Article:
Every year the American Heart Association hosts the Detroit Go Red for Women Luncheon to bring greater awareness of heart disease to southeast Michigan. The annual fundraiser typically draws more than 600 women, and this year’s event is bound to be another success with Laila Ali as keynote speaker. The luncheon will be
held Friday, February 6, at 9:00 a.m. at the Detroit Marriott at the Renaissance Center.
“Our yearlong campaign to educate women about heart disease culminates with this luncheon,” said Janice Cosby Bridges, who is the chair of this year’s luncheon. “We are looking forward to having Laila at this year’s event.”
Laila, a former boxer and popular television host, is passionate about promoting healthier lifestyles among women.
“After years of training, I’ve realized healthy habits are formed when you fuel your body with the right ingredients,” said Laila. “My goal is to help others discover the champion within themselves by sharing my wellness journey.”
She credited Go Red for Women for reducing the number of deaths from heart disease in women in the U.S.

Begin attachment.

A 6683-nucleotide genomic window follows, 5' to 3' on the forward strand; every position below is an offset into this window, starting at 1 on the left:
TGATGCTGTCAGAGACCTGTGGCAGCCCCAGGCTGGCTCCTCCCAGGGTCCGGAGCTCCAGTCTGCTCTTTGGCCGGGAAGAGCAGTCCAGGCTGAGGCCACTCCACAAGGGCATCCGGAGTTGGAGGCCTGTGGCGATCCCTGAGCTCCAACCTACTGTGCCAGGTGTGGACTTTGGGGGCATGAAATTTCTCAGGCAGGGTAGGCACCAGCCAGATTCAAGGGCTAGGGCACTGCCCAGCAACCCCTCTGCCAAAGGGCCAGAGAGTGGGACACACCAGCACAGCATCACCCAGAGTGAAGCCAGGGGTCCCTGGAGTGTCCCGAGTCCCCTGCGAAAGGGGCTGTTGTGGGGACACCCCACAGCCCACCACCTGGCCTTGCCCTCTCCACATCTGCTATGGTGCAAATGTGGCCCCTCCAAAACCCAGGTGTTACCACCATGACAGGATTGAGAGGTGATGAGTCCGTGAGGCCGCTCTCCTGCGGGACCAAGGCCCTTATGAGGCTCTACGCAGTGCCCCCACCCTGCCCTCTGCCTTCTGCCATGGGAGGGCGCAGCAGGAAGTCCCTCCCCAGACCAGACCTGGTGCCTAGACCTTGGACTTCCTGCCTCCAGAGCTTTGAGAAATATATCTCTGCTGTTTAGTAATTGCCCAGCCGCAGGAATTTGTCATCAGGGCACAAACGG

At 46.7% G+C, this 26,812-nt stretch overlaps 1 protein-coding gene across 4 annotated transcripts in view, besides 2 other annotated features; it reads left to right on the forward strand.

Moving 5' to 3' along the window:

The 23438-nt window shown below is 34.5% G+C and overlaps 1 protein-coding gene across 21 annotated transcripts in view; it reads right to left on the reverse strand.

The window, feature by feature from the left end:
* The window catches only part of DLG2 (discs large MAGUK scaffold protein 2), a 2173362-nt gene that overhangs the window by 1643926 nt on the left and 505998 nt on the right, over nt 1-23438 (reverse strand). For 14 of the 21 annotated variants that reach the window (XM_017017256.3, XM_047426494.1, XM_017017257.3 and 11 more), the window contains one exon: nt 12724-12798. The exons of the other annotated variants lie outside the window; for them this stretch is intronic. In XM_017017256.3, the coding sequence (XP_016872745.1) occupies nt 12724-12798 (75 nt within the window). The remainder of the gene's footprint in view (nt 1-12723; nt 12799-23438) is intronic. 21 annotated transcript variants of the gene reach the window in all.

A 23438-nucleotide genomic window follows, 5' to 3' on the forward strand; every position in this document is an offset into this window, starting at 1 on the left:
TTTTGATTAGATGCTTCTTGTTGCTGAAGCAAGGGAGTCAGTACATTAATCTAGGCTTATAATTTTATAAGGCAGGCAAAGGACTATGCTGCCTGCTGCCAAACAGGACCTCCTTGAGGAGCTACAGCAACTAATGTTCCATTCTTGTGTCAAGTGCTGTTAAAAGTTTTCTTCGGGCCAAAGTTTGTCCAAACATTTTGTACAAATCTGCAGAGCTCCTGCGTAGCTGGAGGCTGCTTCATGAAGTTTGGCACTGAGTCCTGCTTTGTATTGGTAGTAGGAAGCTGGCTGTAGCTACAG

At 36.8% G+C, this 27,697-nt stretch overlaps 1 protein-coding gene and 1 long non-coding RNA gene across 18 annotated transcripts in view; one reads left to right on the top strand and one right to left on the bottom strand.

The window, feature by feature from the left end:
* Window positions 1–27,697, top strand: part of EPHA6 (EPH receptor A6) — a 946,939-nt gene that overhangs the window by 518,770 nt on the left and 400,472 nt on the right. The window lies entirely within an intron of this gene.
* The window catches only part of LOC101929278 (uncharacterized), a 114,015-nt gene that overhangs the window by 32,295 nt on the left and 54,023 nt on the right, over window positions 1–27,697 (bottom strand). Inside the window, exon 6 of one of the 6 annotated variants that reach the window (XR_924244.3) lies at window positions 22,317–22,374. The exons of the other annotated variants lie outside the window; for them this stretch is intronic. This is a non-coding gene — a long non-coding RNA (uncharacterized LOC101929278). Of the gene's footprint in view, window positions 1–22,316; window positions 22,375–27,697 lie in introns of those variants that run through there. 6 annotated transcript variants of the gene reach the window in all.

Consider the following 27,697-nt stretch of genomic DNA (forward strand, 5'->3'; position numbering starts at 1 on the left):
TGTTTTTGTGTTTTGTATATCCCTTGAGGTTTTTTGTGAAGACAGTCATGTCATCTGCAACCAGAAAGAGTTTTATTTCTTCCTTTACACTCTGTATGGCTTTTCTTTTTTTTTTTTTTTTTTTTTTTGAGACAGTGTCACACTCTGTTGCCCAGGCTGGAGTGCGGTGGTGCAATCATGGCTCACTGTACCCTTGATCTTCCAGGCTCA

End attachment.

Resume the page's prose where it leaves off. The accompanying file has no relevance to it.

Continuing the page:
“But we can’t stop there. More women need to take a stand to end heart disease,” she said.
Janice, who is chief marketing officer for St. John Providence Health System, said that more women die from heart disease than all cancers combined. Also, African-American women are disproportionately affected by the disease and high blood pressure.
According to Janice, heart attack symptoms in women are different than those men experience. Common symptoms include numbness, nausea, shortness of breath and pain in the jaw, among others.
“It’s important for women to educate themselves about this silent killer. This is a deadly disease, but it doesn’t have to be if we make changes in our lives,” she said. “It’s my dream that every woman find a primary care physician. We’re so busy taking care of other people that we don’t get the preventative care we need.”
Preventive information can be life-changing! My hope is that women share information with their sisters, girlfriends and as many women as possible, she said.
The importance of living a healthy life hits close to home for Janice, who lost her mother at a young age to a rare form of cancer.
“I always had a fear about getting cancer, but through this campaign, I have learned that I’m more likely to die of heart disease than cancer,” she explained. “Your health is not a commodity. It’s important to change some of our habits and get exercise.”
The goal of the luncheon is to encourage women to make a lifelong commitment to healthier lifestyles. Janice hopes more women are moved to get involved with Go Red for Women by attending the luncheon, volunteering and attending other American Heart Association events year-round.
“We all need to check our [health] numbers, stop smoking, lose weight or change our diet,” she said. “There’s always small changes we all can make in our lives.”
Visit DetroitGoRedforWomen.org for more information about the American Heart Association, or to buy tickets to the upcoming luncheon.